The Linux Foundation recently put up a funny video showing what life might be like without Web search. It’s tagline was “A world without Linux is hard to imagine.” It also added, “A world without Linux would mean a world without the Internet.”
The Internet actually started as ARPAnet, a government sponsored packet-switching network in September 1969. Linus Torvalds would not be born until December 1969.
The cartoon is really about search on the Web, not the Internet itself. The Web got its start in 1991. It first ran around NeXTStations. These were Steve Job-designed Unix workstations. They’re the ancestor of today’s Macs. While Tim Berners-Lee was implementing the first Web servers, Torvalds had just announced that he was working on the operating system we now call Linux.
So, with that history lesson behind us, how does The Linux Foundation get off implying the Internet would not exist with Linux?
It’s because they’re right. The Internet you know, not the pre-Web Internet I cut my teeth on with its archie, elm, and Gopher, which largely ran on BSD Unix, does run on Linux.
Say hello to the early days of web browsers (gallery)
Of the top twenty-five websites in the world by Alexa’s count, only two aren’t running Linux. Those two, live.com and bing.com, both belong to Microsoft. Everyone else, Yahoo, eBay, Twitter, etc., etc., are running Linux.
Looking deeper, Linux’s importance to the Web is even more extreme. By W3Cook’s analysis of Alexa’s data, 96.3 percent of the top 1 million web servers are running Linux. The remainder is split between Windows, 1.9 percent, and FreeBSD, 1.8 percent.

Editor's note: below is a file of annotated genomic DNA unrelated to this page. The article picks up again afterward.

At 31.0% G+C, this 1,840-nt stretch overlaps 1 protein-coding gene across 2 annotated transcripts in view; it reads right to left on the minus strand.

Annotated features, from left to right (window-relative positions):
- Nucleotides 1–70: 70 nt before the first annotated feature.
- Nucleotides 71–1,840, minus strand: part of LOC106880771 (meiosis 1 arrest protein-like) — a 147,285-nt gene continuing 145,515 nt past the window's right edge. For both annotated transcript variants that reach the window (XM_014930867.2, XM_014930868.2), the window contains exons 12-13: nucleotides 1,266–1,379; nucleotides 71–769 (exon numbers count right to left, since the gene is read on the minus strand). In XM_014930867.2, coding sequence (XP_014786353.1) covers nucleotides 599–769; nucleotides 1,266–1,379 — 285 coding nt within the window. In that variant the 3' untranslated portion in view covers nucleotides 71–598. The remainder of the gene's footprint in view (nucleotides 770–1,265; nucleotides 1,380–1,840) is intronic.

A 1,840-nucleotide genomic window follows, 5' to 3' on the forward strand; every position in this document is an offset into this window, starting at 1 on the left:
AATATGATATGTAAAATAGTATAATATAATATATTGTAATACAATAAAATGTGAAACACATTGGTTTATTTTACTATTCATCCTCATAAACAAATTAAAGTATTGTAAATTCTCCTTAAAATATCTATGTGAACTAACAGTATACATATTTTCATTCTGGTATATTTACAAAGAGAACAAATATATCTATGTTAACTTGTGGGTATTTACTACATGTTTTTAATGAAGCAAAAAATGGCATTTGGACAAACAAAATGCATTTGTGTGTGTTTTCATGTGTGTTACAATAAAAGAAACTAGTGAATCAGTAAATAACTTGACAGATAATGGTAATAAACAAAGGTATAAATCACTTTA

While a great deal of Internet networking infrastructure runs on Cisco iOS, much of it also runs on Linux-based switch operating systems, such as Cumulus Linux, Big Switch’s Switch Light, and VyOS, the open-source fork of Vyatta.
The cartoon focuses on search and we know Google runs on Linux – and produces Linux-based Android and Chrome OS. But, what about the other search engines? Well, Bing, the number two search engine, runs on Windows Server 2012.
Yahoo, the third ranked search engine, used to run FreeBSD, but Yahoo moved to its own Linux, YLinux, years ago. The other top two English-language search engines, Ask and AOL (yes, really, even now), both run Linux.
Of course, these days more and more people are finding new web pages by using social networks rather than search. By the end of 2014, Shareaholic reported that “Collectively, the top 8 social networks drove 31.24 percent of overall traffic to sites.”
Number one? Facebook with, naturally, Linux. Then, in this order, Pinterest, Twitter, StumbleUpon, Reddit, Google+, LinkedIn, and YouTube. And, what to they run? I’ll give you three guesses and the first two do not count. It’s Linux of course.
In short, the Internet we use today really could not exist without Linux.
Why Linux instead of another operating system? Because only Linux combines stability, de facto standardization, high stability and security, and low cost. Ironically, for all the chatter about how “hard” Linux is, it was the perfect operating system to take the Internet from engineers to everyone.
Or, to put it another way: Every Facebook post you make, every YouTube video you watch, every Google search you run, is done on Linux.